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What to do with your Kickstarter Inventory after the project ends

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You’ve run your successfully funded Kickstarter campaign. All of the products have been created and shipped. But there is still something looming in the corner, quite literally. What do you do with all of that extra merchandise you ordered during the project?

A lot of Kickstarter creators are so focused on the project itself that they haven’t planned for what happens afterwards.

I have to admit that I’m guilty of this, or least I have been in the past. We tend to order higher inventory than we need for our Kickstarters to help drive some of the per unit costs down. One thing we didn’t do when we first started however, was figure out exactly how we were going to get rid of all of that extra stock.

There are a couple of options for how you order your product, each depends on what your end goal is.

  1. One-and-done - You want to release the product into the world and be done with it, knowing that somewhere out there, someone is enjoying the fruits of your creative genius. 
  2. Start a revenue stream - This is only the beginning of your new empire, you want to create more projects and get your products into the hands of every human being on Earth.


The first option is pretty straight forward. You’ll want to order enough to cover your project with some additional surplus. You’ll need this for things like:

  • Lost packages in shipping
  • Damaged packages in shipping
  • Damaged product from your supplier
  • Some vendors have a 10% over/under clause (the final production run can be 10% units fewer/more than you actually order) - It’s always better to be over than under. You don’t want to have to explain to a backer that’s been waiting that you ran out.
  • There are always at least a few people that missed the Kickstarter and will message you after it’s all done.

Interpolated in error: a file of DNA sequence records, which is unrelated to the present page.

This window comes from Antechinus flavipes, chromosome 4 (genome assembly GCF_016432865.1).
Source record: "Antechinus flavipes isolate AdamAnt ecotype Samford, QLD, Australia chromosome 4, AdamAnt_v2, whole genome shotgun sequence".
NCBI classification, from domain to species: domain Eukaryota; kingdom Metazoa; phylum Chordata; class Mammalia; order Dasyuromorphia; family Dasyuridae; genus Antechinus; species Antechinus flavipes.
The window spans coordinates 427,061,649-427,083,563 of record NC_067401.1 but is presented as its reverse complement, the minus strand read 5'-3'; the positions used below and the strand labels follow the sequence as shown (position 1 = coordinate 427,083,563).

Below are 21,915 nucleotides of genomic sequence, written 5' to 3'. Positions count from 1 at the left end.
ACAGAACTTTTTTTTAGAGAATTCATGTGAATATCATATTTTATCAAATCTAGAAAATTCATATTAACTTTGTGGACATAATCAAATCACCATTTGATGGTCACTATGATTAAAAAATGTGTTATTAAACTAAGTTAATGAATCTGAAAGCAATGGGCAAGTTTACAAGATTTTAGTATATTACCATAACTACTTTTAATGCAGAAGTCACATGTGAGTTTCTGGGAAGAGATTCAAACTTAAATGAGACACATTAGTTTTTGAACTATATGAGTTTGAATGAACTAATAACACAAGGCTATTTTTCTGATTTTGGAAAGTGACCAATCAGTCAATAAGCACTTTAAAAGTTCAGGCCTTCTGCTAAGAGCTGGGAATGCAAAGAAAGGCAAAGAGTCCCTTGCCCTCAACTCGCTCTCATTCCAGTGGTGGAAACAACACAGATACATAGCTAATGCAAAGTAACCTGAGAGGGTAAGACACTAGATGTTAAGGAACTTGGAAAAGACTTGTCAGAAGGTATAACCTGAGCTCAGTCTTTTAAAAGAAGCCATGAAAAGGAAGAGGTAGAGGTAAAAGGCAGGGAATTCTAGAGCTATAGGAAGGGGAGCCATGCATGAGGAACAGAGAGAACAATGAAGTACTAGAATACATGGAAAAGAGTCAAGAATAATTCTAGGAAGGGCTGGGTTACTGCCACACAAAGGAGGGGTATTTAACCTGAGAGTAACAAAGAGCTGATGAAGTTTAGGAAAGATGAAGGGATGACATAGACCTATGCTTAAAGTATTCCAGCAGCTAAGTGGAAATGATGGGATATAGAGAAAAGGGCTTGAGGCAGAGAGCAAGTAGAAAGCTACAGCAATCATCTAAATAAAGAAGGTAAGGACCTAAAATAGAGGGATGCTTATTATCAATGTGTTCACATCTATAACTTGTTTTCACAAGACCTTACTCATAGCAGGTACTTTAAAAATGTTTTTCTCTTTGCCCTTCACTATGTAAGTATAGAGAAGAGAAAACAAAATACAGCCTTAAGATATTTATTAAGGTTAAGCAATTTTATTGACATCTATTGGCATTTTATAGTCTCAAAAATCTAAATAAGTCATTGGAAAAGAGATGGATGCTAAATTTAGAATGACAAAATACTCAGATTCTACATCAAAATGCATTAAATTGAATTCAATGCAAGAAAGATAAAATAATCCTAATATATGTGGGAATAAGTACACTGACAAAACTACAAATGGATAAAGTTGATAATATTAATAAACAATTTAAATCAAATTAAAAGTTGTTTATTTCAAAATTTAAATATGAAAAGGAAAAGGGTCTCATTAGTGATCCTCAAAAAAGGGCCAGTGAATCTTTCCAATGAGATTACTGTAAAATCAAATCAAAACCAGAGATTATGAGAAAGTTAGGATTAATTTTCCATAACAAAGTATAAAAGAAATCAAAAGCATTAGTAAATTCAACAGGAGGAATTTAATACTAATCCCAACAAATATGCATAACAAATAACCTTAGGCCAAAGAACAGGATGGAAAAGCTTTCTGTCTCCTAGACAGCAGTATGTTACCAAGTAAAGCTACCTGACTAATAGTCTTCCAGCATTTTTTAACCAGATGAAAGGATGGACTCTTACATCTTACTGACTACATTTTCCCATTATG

There are some sites out there that will take on extra Kickstarter inventory and sell it for you. I can’t recommend one because I haven’t used any of them, but a quick Google search should turn up some results if you’re interested in going that route. There is at least one Facebook group I know of that offers their members discounts on Kickstarter inventory overstock. Again, I’ve never used it, but it might be worth checking out.

Other alternatives:

  • Keep it in your garage
  • Donate to local charities
  • Have a bonfire (assuming your project didn’t create anything that’s toxic)
  • Kickstart a bonfire. Serve Potato Salad.
  • Post on Etsy, Ebay, or Amazon

Start a Revenue Stream

This is your first project of many, or at least one that is big enough to help you bootstrap your new company so you can make some extra cash. There are SO many points to consider just in that topic alone, but I’m just going to cover inventory management right now.

1. Extra Inventory - When you order, you’ll want to maximize your economies of scale and find out what discounts you get at higher price points. For printed products, the main cost is in the setup. Printing larger print runs is usually a good idea since you'll incur this cost every time you have to go back to the printer. Similarly, many physical products need some type of molding which is typically a large portion of the setup cost. How much inventory is enough? How much is too much? This is something only you can answer, and even then it’s only a best guess.

Case in point: We have two products that we produced WAY more than we should have because we thought demand would be much higher. Consequently, we are running a huge blowout sale for these two items: The Name of the Wind and Dragon Whisperer.

Also be aware of how quickly you'll be able to replenish inventory once it's depleted. We lost profits for several months because we weren't able to obtain a popular selling product quickly enough after we ran out. So learn from my mistake and don't wait until you run out to reorder.